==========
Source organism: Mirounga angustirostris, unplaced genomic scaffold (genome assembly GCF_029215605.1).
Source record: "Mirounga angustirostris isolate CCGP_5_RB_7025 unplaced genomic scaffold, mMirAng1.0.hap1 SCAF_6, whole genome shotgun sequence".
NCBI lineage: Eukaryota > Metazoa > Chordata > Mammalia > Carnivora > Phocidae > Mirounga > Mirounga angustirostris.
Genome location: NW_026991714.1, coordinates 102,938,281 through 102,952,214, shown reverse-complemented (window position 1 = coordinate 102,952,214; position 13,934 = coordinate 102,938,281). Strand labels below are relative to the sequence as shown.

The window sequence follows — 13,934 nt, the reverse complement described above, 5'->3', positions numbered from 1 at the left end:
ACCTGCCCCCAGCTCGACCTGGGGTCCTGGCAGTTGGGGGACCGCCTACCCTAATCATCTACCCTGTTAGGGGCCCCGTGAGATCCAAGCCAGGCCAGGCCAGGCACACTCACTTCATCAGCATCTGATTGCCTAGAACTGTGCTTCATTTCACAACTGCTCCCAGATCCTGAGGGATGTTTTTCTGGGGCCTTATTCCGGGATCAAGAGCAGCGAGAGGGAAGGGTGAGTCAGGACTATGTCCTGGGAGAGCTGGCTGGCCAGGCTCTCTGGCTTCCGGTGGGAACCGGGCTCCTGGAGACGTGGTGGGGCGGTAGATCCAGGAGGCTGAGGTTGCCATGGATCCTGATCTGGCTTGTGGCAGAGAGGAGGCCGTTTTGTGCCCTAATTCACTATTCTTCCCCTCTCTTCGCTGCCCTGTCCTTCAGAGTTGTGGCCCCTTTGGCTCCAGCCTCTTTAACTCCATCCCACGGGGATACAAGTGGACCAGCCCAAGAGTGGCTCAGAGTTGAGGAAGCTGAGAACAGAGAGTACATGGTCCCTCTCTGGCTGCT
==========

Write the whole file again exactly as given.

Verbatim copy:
Source organism: Mirounga angustirostris, unplaced genomic scaffold (genome assembly GCF_029215605.1).
Source record: "Mirounga angustirostris isolate CCGP_5_RB_7025 unplaced genomic scaffold, mMirAng1.0.hap1 SCAF_6, whole genome shotgun sequence".
NCBI lineage: Eukaryota > Metazoa > Chordata > Mammalia > Carnivora > Phocidae > Mirounga > Mirounga angustirostris.
Genome location: NW_026991714.1, coordinates 102,938,281 through 102,952,214, shown reverse-complemented (window position 1 = coordinate 102,952,214; position 13,934 = coordinate 102,938,281). Strand labels below are relative to the sequence as shown.

The window sequence follows — 13,934 nt, the reverse complement described above, 5'->3', positions numbered from 1 at the left end:
ACCTGCCCCCAGCTCGACCTGGGGTCCTGGCAGTTGGGGGACCGCCTACCCTAATCATCTACCCTGTTAGGGGCCCCGTGAGATCCAAGCCAGGCCAGGCCAGGCACACTCACTTCATCAGCATCTGATTGCCTAGAACTGTGCTTCATTTCACAACTGCTCCCAGATCCTGAGGGATGTTTTTCTGGGGCCTTATTCCGGGATCAAGAGCAGCGAGAGGGAAGGGTGAGTCAGGACTATGTCCTGGGAGAGCTGGCTGGCCAGGCTCTCTGGCTTCCGGTGGGAACCGGGCTCCTGGAGACGTGGTGGGGCGGTAGATCCAGGAGGCTGAGGTTGCCATGGATCCTGATCTGGCTTGTGGCAGAGAGGAGGCCGTTTTGTGCCCTAATTCACTATTCTTCCCCTCTCTTCGCTGCCCTGTCCTTCAGAGTTGTGGCCCCTTTGGCTCCAGCCTCTTTAACTCCATCCCACGGGGATACAAGTGGACCAGCCCAAGAGTGGCTCAGAGTTGAGGAAGCTGAGAACAGAGAGTACATGGTCCCTCTCTGGCTGCT